Republican front-runner Donald Trump said Tuesday he doesn't plan to honor his pledge to support the party's nominee for president if it's not him. Sen. Ted Cruz (Texas) and Ohio Gov. John Kasich, Trump's rivals, also backed away from similar pledges, inserting a new kind of acrimony into the already heated race.
"No, I don't anymore," Trump told CNN's Anderson Cooper during a town hall event in Wisconsin, when Cooper asked if Trump still planned to adhere to the pledge he signed last fall.
"I have been treated very unfairly" by the Republican National Committee, Trump said without elaborating.
Trump said he wouldn't expect his main rival, Cruz, to support him, should Trump win the nomination. "I’m not asking for his support," Trump said.
That's a good thing, because Cruz has no plans to back him. "I'm not in the habit of supporting someone who attacks my wife and attacks my family," Cruz told Cooper, referring to Trump's repeated swipes at his wife, Heidi Cruz.
Kasich, too, declined to say he'd honor the pledge he made to the Republican party last year. "I'll see what happens," he said.
With only four months to go before the GOP convenes in Cleveland to select a nominee, all three of the remaining candidates seemed to dig in their heels this week, each vowing to fight to the bitter end in his quest for the nomination.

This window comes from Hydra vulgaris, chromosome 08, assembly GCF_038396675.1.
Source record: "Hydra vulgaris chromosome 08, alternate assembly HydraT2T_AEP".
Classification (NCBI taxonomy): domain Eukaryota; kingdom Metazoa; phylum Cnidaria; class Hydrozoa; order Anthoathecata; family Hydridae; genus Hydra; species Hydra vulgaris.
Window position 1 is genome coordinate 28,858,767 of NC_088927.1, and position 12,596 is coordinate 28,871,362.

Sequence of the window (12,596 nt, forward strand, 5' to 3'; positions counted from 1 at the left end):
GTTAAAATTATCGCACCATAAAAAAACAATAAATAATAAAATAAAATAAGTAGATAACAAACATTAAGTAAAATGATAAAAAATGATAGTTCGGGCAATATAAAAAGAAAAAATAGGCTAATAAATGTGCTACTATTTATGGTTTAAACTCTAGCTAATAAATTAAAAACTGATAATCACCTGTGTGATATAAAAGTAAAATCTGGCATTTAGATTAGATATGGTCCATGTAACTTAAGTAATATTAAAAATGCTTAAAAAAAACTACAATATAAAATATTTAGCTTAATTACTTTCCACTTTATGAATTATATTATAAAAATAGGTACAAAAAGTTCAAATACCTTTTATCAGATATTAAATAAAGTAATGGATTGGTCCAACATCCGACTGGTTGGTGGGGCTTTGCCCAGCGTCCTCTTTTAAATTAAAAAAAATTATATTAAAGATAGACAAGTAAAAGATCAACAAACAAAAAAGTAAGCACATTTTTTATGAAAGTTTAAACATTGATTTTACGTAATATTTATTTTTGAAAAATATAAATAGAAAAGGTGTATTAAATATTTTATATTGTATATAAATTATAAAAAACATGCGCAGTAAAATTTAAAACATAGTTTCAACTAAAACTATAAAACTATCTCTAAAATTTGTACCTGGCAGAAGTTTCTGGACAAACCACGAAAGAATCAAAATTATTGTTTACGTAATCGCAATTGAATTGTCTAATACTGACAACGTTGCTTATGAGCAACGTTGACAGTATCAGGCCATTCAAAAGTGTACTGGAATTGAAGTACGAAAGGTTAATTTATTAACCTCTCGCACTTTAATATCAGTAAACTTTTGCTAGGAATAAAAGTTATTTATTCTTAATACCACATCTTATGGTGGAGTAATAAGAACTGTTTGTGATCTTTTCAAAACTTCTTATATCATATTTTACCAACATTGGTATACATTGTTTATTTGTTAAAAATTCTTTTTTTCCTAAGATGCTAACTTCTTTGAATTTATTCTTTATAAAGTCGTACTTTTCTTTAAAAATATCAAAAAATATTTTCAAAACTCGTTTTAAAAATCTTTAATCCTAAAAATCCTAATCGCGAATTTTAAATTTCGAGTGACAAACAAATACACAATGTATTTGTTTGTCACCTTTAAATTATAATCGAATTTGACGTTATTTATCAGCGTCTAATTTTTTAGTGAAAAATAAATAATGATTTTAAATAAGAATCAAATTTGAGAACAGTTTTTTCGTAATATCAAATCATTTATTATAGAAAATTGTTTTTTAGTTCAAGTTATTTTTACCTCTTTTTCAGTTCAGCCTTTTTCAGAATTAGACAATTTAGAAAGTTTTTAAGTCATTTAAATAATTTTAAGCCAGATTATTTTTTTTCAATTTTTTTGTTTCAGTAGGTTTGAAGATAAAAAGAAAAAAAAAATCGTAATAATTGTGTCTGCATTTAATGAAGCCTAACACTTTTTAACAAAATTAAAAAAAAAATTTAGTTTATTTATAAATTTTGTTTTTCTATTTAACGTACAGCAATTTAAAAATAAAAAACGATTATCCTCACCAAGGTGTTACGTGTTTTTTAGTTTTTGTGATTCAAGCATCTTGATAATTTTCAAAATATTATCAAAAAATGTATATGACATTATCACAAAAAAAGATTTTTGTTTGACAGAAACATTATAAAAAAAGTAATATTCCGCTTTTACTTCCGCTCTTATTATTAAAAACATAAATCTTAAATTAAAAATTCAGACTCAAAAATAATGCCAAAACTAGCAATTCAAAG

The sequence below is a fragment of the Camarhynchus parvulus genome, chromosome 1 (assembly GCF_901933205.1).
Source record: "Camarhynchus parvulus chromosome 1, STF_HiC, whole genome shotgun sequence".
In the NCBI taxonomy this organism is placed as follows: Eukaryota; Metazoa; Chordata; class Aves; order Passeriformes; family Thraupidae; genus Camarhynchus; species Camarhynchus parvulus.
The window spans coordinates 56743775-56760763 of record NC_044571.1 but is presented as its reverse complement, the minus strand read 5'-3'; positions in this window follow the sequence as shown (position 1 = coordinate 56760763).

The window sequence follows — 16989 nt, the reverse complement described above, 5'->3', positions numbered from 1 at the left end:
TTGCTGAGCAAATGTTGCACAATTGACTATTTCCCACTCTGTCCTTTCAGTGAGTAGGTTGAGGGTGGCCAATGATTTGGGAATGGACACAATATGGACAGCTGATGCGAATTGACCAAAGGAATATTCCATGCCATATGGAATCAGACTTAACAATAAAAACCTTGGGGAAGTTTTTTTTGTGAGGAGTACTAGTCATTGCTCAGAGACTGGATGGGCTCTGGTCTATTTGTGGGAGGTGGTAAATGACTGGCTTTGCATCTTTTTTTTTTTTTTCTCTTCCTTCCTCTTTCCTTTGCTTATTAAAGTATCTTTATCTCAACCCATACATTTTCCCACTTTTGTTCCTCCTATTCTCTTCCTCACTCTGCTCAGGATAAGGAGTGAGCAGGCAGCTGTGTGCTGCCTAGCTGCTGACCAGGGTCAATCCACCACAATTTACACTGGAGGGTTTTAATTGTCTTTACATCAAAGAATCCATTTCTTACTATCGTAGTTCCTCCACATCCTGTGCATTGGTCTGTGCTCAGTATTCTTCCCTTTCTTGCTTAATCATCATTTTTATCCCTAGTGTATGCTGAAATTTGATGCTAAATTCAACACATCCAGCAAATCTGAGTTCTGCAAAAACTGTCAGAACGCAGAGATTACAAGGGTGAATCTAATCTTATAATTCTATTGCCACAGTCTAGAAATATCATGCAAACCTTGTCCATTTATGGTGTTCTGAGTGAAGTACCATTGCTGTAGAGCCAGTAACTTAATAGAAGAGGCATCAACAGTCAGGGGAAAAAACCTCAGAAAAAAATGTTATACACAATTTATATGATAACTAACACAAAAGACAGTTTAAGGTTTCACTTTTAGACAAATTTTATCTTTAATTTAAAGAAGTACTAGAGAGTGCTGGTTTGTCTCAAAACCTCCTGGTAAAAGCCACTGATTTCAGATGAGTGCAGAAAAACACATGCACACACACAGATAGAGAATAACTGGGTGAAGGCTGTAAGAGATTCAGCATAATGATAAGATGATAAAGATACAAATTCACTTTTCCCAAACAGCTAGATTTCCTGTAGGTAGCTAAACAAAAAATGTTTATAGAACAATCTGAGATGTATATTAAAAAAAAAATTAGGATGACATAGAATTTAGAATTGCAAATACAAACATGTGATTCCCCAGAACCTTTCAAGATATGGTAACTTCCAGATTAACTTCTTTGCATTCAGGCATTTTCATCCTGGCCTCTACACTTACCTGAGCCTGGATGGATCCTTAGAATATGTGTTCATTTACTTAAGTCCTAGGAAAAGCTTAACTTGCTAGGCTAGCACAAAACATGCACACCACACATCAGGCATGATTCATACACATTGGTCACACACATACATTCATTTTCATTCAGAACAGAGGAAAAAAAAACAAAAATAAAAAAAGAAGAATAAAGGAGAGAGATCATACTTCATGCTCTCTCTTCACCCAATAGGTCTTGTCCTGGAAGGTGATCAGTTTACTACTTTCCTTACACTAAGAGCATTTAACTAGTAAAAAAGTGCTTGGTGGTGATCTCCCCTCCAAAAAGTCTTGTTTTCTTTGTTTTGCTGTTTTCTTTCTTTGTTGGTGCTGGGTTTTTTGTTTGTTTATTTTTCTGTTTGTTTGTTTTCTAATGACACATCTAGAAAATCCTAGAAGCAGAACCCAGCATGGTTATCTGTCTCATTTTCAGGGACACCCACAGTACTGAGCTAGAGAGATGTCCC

Trump recently hired longtime GOP lawyer and operative Paul Manafort to help his campaign navigate the delegate and convention process. On Tuesday, Trump expressed dismay at the delegate apportionment in the recent Louisiana primary, where Cruz emerged with more delegates, even though Trump won the plurality of votes.
Trump has also toyed with the idea of mounting a third-party campaign, and harness voters' discontent with both major parties.
"I just wanted fairness from the Republican Party," Trump said when he signed the pledge in September of last year. "I will be totally pledging my allegiance to the Republican Party, and the conservative principles for which it stands."
This story has been updated to include responses from Cruz and Kasich.
CORRECTION: This article previously stated that Trump won a majority of the vote in Louisiana; he won a plurality.
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